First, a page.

As Fernando Alonso squeezed every tenth out of the F14 T to secure Ferrari’s first podium finish of the season, Kimi Raikkonen endured a disastrous weekend in the sister car as he finished eighth and some 50 seconds behind his teammate.
The Finn has not made the start that many envisioned when it was announced that he would be leaving Lotus to return to Ferrari for the 2014 season. In four races, he has scored just 11 points and finished only as high as seventh. In China, he was left frustrated after sitting out of FP1, and that set the tone for the rest of the weekend.
“This has been a really difficult weekend,” Raikkonen explained. “Right from Friday morning, I suffered problems that we didn’t manage to solve completely and today in the race, I couldn’t get the result I wanted.
“The start was good, I made up two places but then I couldn’t make up any more ground, as I just didn’t have the pace, nor much grip at the front or the back.”
It was a combination of problems that left Raikkonen’s weekend in tatters, but the Finn is still pleased with the progress that the team is making.
“I think the difficulties I encountered here stem from a combination of various factors, from my driving style combined with the low temperatures and the characteristics of the track,” he said. “Today, we brought home valuable points thanks to the intense efforts of the whole team and now we will continue to work ceaselessly to improve.
“Fernando’s result is very encouraging and proves we are moving in the right direction.”
Raikkonen will be hoping to bounce back at the Spanish Grand Prix in three weeks’ time, which marks the beginning of the European season. It may take a few more races before he is entirely comfortable with the new car and the new setup at Ferrari, but the Finn is certainly still a force to be reckoned with in Formula 1.
Media and fan attention focused on a controversial run-in between Haiden Deegan and his Monster Energy Yamaha Star Racing teammate Jordon Smith during Round 10 of the Monster Energy Supercross race at Detroit, after which the 250 East points’ Hunter Lawrence defends the young rider in the postrace news conference.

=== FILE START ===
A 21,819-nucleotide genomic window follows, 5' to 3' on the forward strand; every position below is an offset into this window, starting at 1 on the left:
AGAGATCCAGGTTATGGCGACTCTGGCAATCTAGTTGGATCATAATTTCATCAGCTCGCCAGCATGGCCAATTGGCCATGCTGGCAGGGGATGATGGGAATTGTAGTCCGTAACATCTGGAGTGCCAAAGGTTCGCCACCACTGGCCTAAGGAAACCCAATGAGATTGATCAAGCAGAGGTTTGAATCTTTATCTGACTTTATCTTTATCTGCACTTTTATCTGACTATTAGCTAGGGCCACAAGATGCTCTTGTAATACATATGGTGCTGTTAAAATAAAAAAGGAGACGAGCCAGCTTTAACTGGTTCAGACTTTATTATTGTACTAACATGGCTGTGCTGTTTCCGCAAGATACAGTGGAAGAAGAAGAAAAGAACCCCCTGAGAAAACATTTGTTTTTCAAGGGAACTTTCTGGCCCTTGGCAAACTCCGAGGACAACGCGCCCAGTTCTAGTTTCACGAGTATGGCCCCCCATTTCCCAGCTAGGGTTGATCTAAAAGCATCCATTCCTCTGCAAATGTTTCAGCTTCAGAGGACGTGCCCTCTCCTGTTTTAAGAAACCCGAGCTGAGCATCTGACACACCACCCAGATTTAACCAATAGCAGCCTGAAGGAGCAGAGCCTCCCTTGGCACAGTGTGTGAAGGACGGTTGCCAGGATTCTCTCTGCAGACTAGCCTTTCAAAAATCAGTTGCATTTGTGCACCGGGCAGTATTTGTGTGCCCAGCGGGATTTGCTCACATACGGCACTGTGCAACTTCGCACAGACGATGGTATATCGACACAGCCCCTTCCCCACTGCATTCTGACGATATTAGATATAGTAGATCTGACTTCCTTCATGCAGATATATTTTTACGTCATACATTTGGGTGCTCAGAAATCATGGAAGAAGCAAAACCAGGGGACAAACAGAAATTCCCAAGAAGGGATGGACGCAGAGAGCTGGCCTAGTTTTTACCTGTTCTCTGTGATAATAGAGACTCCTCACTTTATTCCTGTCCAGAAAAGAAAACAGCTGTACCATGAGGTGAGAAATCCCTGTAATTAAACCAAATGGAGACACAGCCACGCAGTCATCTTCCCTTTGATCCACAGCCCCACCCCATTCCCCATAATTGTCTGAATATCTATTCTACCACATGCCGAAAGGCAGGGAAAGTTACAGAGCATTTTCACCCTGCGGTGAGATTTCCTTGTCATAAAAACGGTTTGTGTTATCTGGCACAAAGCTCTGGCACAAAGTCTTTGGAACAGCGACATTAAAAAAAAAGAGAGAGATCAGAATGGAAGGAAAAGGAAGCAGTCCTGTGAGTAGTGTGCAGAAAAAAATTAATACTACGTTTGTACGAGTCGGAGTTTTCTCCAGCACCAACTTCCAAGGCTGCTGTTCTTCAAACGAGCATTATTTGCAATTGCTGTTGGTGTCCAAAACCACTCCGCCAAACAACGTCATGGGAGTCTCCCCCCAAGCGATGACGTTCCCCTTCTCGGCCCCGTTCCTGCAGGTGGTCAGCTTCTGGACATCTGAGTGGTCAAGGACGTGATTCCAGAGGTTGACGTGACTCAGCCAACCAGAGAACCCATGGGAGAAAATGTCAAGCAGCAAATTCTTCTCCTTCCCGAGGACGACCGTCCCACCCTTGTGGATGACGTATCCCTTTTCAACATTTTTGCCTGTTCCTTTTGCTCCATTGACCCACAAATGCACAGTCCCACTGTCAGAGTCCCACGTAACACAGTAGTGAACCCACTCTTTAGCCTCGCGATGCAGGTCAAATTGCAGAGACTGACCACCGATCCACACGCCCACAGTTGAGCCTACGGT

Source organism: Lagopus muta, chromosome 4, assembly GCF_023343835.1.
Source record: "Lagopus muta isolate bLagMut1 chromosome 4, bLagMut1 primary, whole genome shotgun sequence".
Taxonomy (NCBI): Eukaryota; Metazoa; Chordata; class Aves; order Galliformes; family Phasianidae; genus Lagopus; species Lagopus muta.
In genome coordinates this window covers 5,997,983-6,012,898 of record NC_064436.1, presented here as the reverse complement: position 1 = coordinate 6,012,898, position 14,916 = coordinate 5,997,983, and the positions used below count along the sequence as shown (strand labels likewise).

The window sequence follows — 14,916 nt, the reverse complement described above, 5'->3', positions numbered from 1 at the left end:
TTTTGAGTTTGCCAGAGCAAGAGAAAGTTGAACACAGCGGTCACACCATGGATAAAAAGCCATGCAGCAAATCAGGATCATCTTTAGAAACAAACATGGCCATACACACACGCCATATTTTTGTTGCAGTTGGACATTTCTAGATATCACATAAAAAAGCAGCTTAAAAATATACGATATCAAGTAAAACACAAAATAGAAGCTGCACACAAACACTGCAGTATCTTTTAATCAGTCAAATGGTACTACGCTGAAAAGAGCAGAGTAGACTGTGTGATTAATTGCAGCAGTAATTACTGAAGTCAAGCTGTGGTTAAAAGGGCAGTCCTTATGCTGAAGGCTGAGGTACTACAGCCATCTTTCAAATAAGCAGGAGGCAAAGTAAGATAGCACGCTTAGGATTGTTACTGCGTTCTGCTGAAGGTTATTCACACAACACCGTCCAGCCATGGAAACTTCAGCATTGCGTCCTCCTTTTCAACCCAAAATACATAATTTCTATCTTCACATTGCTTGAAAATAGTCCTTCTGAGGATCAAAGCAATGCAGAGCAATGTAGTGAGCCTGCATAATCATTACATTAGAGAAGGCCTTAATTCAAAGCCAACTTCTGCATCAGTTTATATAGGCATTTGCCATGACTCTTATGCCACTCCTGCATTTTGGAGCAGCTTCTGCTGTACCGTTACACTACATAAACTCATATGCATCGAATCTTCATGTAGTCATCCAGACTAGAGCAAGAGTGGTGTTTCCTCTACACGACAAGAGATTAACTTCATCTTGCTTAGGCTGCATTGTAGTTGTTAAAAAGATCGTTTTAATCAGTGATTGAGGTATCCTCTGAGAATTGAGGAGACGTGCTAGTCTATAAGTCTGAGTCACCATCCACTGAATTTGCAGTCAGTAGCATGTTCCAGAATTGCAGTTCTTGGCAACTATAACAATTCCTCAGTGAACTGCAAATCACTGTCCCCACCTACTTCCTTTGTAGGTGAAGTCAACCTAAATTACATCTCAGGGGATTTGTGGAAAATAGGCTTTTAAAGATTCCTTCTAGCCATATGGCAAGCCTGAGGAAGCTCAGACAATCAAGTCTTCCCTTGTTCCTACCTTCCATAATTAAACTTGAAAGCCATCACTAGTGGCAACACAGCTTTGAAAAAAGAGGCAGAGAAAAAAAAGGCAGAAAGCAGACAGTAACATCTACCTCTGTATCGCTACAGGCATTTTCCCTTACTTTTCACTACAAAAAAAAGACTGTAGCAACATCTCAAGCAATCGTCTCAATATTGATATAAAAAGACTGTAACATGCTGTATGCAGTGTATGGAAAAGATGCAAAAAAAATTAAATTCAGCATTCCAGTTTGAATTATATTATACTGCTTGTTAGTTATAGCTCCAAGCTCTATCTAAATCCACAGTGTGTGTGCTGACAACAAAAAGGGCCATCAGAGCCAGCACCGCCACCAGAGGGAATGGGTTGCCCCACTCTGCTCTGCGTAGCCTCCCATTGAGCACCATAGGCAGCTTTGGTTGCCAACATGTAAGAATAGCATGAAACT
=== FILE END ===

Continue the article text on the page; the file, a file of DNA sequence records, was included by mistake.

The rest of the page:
Deegan took the early lead in Heat 1 of the round, but the mood swiftly changed when he became embroiled in a spirited battle with teammate Smith.
On Lap 3, Smith caught Deegan with a fast pass through the whoops. Smith briefly held the lead heading into a bowl turn but Deegan had the inside line and threw a block pass. In the next few turns, the action heated up until Smith eventually ran into the back of Deegan’s Yamaha and crashed.
One of the highlights of the battle seemed to include a moment when Deegan waited on Smith in order to throw a second block pass, adding fuel to the controversy.
After his initial crash, Smith fell to seventh on the next lap. He would crash twice more during the event, ultimately finishing four laps off the pace in 20th.
The topic was inevitably part of the postrace news conference.
Smith had more trouble in the Last Chance Qualifier. He stalled his bike in heavy traffic, worked his way into a battle for fourth with the checkers in sight, but crashed a few yards shy of the finish line and was credited with seventh. Smith earned zero points and fell to sixth in the standings.
“I think he’s like fifth in points,” Deegan said. “He’s a little out of it. Beside that it was good, I don’t know. I wasn’t really paying attention.”
Deegan jokingly deflected an earlier question with the response that he wasn’t paying attention during the incident.
“He’s my teammate, but he’s a veteran, he’s been in this sport for a while,” Deegan said. “I was up there just battling. I want to win as much as everybody else. It doesn’t matter if it’s a heat race or a main; I just want to win. I was just trying to push that.”
But as Deegan struggled to find something meaningful to say, unsurprisingly for a 17-year-old rider who was not scheduled to run the full 250 schedule this year, it was the championship leader Lawrence who came to his defense.
“I just want to point something out, which kind of amazes me,” Lawrence said during the conference. “So many of the people on social media, where everyone puts their expertise in, are saying the racing back in the ’80s, the early 90s, when me were men. They’re always talking about how gnarly it was and then anytime a block pass or something happens now, everyone cries about it.
“That’s just a little bit interesting. Pick one. You want the gnarly block passes from 10 years ago and then you get it, everyone makes a big song and dance about it.”
Pressed further, Lawrence defended not only the pass but the decision-making process that gets employed lap after lap in a Supercross race.
“It’s easy to point the finger,” Lawrence said. “We’re out there making decisions in a split millisecond. People have all month to pay their phone bill and they still can’t do that on time.
“We’re making decisions at such a fast reaction [time with] adrenaline. … I’m not just saying it for me or Haiden. I speak for all the guys. No one is perfect and we’re under a microscope out there. The media is really quick to point a finger when someone makes a mistake.”
The media is required to hold athletes accountable for their actions. They are also required to tell the complete story.